Author: Megan Miranda
May Contain Spoilers
Okay, this was a different read for me. Mallory killed her boyfriend one rainy night during the summer, after he broke into her house. She isn’t charged because it was ruled to be in self-defense, but Mallory isn’t sure. She can’t remember what happened that scary, rainy night, and she’s not sure that she wants to. Unable to sleep without the aid of sleeping pills, she suffers from the emotional trauma that she can’t put behind her. She feels a dark, heavy presence when she’s alone, and she keeps hearing the ominous boom, boom, boom of Brian’s dying heartbeat. When her parents send her away to Monroe, the boarding school her dad went to, she doesn’t think things can get any worse. Boy, was she wrong.
Hysteria is a compelling, character driven story. There is a steady building of suspense, and you aren’t sure whether Mallory is completely nuts or just suffering from PTSD. Her escape mechanism when things get too intense for her is to run. Run as fast and as far away from whatever it is that’s making her uncomfortable. She runs a lot in this book. From herself, from her memories, from her classmates. But mostly she runs from the truth. What happened that awful night, and why can’t she remember?
I was bewildered at Mallory’s parents’ apparent abandonment. What the heck? Their daughter is going through the worst time in her life, and they ship her off to boarding school. Mallory can barely function because she is so consumed with what she did. It colors everything in her life, as it should. She killed someone, and she is being eaten mercilessly by remorse. What could she have done differently? Why did she do what she did? The flashbacks to that night when everything went wrong are intense and compelling, and kept me wondering how all of the pieces would fit together. After first I wasn’t sure whether or not I liked Mallory because she is so emotionally shattered that she comes off as uncaring and indifferent. As the story unfolds, though, it becomes more and more evident that she is suffering but she has no one to turn to for help. Her best friend back home isn’t responding to her emails or phone calls, and her parents are emotionally distant. What Mallory needed was a good shrink, but all she seemed to get was a slick lawyer. I didn’t get that. If her parents could afford to ship her off to boarding school, they could have provided her with counseling as well.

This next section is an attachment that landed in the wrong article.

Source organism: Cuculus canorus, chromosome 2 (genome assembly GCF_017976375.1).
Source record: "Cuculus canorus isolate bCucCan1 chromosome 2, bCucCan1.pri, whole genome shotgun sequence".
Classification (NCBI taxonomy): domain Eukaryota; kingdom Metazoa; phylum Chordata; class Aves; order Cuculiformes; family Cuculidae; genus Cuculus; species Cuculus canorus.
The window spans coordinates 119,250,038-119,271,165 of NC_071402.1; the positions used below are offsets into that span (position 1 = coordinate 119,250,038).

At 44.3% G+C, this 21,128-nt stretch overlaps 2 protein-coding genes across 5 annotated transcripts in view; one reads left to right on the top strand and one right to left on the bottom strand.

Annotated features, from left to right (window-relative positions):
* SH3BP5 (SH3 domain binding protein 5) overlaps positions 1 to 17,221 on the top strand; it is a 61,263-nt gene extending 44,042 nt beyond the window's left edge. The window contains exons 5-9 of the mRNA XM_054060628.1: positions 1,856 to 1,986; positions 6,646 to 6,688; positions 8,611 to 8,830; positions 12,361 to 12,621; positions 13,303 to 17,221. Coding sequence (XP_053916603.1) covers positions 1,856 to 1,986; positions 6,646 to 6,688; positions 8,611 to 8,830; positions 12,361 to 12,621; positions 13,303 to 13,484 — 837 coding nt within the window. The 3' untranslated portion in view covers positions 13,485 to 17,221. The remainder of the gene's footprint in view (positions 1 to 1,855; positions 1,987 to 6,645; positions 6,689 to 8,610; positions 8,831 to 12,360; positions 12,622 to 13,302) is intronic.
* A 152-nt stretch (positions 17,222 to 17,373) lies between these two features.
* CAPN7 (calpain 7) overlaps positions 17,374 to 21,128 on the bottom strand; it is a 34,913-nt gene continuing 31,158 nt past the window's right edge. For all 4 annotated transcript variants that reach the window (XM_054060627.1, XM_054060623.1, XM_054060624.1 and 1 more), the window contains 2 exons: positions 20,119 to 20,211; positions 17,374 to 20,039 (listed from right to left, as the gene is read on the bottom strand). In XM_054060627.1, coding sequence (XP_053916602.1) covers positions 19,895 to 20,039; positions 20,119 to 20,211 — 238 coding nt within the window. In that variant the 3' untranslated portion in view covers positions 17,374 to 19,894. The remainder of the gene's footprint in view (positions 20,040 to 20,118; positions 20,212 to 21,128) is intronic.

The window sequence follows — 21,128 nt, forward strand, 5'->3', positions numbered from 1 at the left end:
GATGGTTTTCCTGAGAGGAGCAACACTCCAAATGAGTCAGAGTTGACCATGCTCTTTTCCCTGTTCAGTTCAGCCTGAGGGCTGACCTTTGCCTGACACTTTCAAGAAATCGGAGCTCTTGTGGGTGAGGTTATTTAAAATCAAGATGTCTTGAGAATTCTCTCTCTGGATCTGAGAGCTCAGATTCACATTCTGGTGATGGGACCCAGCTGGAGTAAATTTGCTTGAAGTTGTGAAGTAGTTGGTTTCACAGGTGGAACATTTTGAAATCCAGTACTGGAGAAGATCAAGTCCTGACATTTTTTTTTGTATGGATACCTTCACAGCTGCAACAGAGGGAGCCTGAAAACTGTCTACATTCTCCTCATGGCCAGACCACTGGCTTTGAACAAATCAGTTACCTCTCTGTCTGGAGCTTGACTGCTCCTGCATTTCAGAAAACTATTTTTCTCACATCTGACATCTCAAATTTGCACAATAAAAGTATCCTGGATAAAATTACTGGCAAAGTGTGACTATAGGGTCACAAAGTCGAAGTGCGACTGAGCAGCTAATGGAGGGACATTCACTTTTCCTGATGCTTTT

Whether or not you enjoy Hysteria will depend on whether or not you like Mallory. She is one messed up girl, and her coping methods are suspect at best. Weird things are happening to her, and instead of trying to seek help, she tries to deal with all of her problems by herself. The few times she reaches out to her parents are rebuffed. When events become too much for her to handle, the authority figures in her life don’t believe her because of her past. Mallory irritated at times, but I did come to like her, and I wanted her to find peace from her memories and her nightmares. The pacing is a little slow at times, but I found this a hard book to put down.
Review copy provided by publisher